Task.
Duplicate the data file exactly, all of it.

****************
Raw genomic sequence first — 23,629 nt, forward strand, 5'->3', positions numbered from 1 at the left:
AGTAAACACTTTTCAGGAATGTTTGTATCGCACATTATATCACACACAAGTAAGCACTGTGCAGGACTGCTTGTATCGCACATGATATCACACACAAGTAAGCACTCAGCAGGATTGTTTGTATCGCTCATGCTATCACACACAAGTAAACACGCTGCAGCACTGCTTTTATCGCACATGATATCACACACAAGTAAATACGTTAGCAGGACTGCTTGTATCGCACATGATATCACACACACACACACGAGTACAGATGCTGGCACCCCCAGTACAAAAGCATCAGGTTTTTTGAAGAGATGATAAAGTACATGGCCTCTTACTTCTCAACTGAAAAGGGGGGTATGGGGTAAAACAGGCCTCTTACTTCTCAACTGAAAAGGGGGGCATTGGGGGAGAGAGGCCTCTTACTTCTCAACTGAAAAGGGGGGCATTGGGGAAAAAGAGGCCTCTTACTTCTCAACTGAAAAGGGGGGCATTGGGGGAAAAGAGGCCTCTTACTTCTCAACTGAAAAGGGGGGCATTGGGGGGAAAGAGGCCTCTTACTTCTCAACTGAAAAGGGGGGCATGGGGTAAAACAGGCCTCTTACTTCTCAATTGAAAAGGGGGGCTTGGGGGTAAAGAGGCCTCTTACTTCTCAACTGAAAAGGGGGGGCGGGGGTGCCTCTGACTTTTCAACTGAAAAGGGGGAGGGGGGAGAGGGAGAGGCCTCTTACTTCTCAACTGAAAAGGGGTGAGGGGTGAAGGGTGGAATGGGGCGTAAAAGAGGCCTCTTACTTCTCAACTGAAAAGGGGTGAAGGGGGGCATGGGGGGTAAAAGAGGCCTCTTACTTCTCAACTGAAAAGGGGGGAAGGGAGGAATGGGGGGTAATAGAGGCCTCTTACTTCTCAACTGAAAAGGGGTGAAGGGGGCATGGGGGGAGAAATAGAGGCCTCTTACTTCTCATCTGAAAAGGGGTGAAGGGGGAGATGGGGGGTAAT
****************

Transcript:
Raw genomic sequence first — 23,629 nt, forward strand, 5'->3', positions numbered from 1 at the left:
AGTAAACACTTTTCAGGAATGTTTGTATCGCACATTATATCACACACAAGTAAGCACTGTGCAGGACTGCTTGTATCGCACATGATATCACACACAAGTAAGCACTCAGCAGGATTGTTTGTATCGCTCATGCTATCACACACAAGTAAACACGCTGCAGCACTGCTTTTATCGCACATGATATCACACACAAGTAAATACGTTAGCAGGACTGCTTGTATCGCACATGATATCACACACACACACACGAGTACAGATGCTGGCACCCCCAGTACAAAAGCATCAGGTTTTTTGAAGAGATGATAAAGTACATGGCCTCTTACTTCTCAACTGAAAAGGGGGGTATGGGGTAAAACAGGCCTCTTACTTCTCAACTGAAAAGGGGGGCATTGGGGGAGAGAGGCCTCTTACTTCTCAACTGAAAAGGGGGGCATTGGGGAAAAAGAGGCCTCTTACTTCTCAACTGAAAAGGGGGGCATTGGGGGAAAAGAGGCCTCTTACTTCTCAACTGAAAAGGGGGGCATTGGGGGGAAAGAGGCCTCTTACTTCTCAACTGAAAAGGGGGGCATGGGGTAAAACAGGCCTCTTACTTCTCAATTGAAAAGGGGGGCTTGGGGGTAAAGAGGCCTCTTACTTCTCAACTGAAAAGGGGGGGCGGGGGTGCCTCTGACTTTTCAACTGAAAAGGGGGAGGGGGGAGAGGGAGAGGCCTCTTACTTCTCAACTGAAAAGGGGTGAGGGGTGAAGGGTGGAATGGGGCGTAAAAGAGGCCTCTTACTTCTCAACTGAAAAGGGGTGAAGGGGGGCATGGGGGGTAAAAGAGGCCTCTTACTTCTCAACTGAAAAGGGGGGAAGGGAGGAATGGGGGGTAATAGAGGCCTCTTACTTCTCAACTGAAAAGGGGTGAAGGGGGCATGGGGGGAGAAATAGAGGCCTCTTACTTCTCATCTGAAAAGGGGTGAAGGGGGAGATGGGGGGTAAT